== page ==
MapBox was a crucial part of our frontend, as it allowed us to display both our map and the markers upon it. The map was rendered dynamically as the user panned and moved around the area, and the markers were made clickable, so the view focus would shift to that specific marker. Clicking on a feed item would perform the same transition. MapBox was used to render popups when the markers or the feed was clicked on to display more information about the issue or solution at the location. Transitions between the markers were created via the D3 library, combined with MapBox's built in viewport shifting. We were also able to render and display markers on the map in 3-D, allowing us a more immersive experience in the map.
The backend server was written in Node.js using Express. Images are saved in Google Cloud Storage and all the post information is stored in Google Cloud Firestore.
The routes are:
post request to
/api/create-event stored the information for a new post in Google Cloud Firestore.
get request to
/api/posts gets information for all posts
post request to
/api/upload uploads an image
Challenges we ran into
One challenge we encountered related to the level of complexity of our project. At first, Community was directed toward only reporting local issues in one's community and displaying them on the map. However, after further brainstorming about the theme of urban innovation, we realized that in order to improve our application, users should be able to not only report disturbances, but solutions to these disturbances. Rather than just report natural disasters or public disturbances, we wanted users to be able to mark locations on the map that represent what is at the heart of a community - people helping each other. Therefore, we added functionality for users to add entries for COVID vaccination centers, food services, produce for sale, etc...in order to spread publicity about these positive occurrences to their neighbors.
We also found it challenging to collaborate with a team in a remote environment. There was some degree of miscommunication between our members, which led to one case of two team members working on the same feature, and thus, being inefficient with our time. We also misjudged the time that several of our tasks would take and had to constantly adjust our game plan. Despite these challenges, over the course of the hackathon, we learned to coordinate properly and plan our tasks in a more efficient manner.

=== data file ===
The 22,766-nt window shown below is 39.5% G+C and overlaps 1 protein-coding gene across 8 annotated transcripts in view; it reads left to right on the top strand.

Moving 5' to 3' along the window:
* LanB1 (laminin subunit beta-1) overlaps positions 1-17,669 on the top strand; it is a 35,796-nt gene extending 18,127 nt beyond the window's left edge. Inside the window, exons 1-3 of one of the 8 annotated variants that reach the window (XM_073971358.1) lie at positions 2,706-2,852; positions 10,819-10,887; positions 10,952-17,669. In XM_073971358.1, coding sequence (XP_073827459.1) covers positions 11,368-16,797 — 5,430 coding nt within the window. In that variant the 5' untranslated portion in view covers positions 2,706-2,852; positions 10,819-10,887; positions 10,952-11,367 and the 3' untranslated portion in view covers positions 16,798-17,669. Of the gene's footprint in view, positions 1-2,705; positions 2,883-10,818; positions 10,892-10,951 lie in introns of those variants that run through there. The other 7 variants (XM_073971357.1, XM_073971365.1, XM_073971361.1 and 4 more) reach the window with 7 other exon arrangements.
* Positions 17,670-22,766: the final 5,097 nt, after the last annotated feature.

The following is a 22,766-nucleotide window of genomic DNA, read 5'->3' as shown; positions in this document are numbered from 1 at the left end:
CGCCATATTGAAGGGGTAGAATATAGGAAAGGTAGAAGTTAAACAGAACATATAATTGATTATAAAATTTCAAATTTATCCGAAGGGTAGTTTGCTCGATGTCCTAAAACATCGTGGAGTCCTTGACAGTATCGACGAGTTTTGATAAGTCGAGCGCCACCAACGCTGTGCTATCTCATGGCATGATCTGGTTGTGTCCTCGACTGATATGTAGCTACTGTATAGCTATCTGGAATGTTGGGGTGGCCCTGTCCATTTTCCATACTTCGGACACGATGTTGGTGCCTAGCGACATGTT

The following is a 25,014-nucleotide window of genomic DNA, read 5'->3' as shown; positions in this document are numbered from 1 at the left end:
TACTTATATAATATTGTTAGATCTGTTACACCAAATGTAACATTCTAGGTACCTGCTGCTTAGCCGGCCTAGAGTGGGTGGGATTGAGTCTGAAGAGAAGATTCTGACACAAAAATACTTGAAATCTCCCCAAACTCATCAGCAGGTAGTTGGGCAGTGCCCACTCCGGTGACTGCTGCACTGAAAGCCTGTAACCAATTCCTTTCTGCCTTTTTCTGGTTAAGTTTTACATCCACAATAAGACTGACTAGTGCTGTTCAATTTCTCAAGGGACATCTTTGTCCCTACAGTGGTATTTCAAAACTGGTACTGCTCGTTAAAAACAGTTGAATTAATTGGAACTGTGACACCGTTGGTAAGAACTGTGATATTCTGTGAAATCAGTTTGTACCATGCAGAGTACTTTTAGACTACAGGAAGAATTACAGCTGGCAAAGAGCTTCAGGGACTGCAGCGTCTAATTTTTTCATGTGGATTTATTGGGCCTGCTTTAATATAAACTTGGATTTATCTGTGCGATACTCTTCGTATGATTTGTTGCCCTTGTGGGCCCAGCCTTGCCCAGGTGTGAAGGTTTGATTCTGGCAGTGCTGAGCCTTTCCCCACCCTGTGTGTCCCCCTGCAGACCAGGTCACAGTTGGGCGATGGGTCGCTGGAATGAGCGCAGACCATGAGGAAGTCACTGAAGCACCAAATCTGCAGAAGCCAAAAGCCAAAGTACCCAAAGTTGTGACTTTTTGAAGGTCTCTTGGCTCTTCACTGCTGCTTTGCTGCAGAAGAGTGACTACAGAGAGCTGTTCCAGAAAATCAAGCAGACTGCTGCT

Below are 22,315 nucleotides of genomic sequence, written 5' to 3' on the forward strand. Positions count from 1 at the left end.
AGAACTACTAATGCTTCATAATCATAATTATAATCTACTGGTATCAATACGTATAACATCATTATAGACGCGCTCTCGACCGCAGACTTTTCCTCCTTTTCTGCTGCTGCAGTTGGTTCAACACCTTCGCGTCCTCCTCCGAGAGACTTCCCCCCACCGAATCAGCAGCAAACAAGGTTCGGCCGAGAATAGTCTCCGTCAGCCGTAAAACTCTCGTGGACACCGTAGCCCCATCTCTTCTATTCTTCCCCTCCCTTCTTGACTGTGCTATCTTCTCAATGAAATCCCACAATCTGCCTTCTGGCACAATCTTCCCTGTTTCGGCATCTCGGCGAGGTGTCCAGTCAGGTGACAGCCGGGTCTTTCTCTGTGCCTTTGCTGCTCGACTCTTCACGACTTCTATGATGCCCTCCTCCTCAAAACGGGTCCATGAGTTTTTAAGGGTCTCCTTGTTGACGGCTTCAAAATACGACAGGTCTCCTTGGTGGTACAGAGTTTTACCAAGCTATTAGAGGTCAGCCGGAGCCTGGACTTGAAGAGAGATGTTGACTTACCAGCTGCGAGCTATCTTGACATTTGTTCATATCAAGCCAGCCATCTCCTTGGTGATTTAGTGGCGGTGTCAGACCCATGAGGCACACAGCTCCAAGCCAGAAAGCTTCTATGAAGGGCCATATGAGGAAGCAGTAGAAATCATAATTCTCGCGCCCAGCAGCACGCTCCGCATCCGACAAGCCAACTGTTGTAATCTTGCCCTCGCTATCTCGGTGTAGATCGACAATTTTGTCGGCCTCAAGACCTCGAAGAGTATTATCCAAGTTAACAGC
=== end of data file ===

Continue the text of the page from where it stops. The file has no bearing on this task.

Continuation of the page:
Accomplishments that we're proud of
We were able to design prototypes for our project in the first two hours of the hackathon, something that we are proud of, as both of our designers were new to using Figma. We are also proud of the integration of Mapbox into the rest of the project, as we believe that one of this project's greatest strengths is its visual appeal, particularly regarding the 3D map and system for displaying markers, and we are proud of successfully implementing this feature.
What we learned
For several of our team members, this was our first hackathon, so we learned about managing version control as well as full-stack development in a large-scale team project. Many of the technologies that we used were new to us, such as Figma, Mapbox, and Google Cloud, and we enjoyed learning about these technologies and applying them to this project!
What's next for Community
We would love to add numerous features in order to enhance this project! In particular, we would like to add a notification/geolocation system using Twilio that notified users if an event on the map was within a certain radius of their location. We would also be interested in adding a user authentication system in order to enable confirmation notifications when adding events to the map as well as a potential "gamification" system when users upvote reports and report incidents. Another feature we could implement is to filter the map by different types of events (incidents vs solutions) and add differing icons for different types of events, as we believe this would allow the user to more easily differentiate between types of events.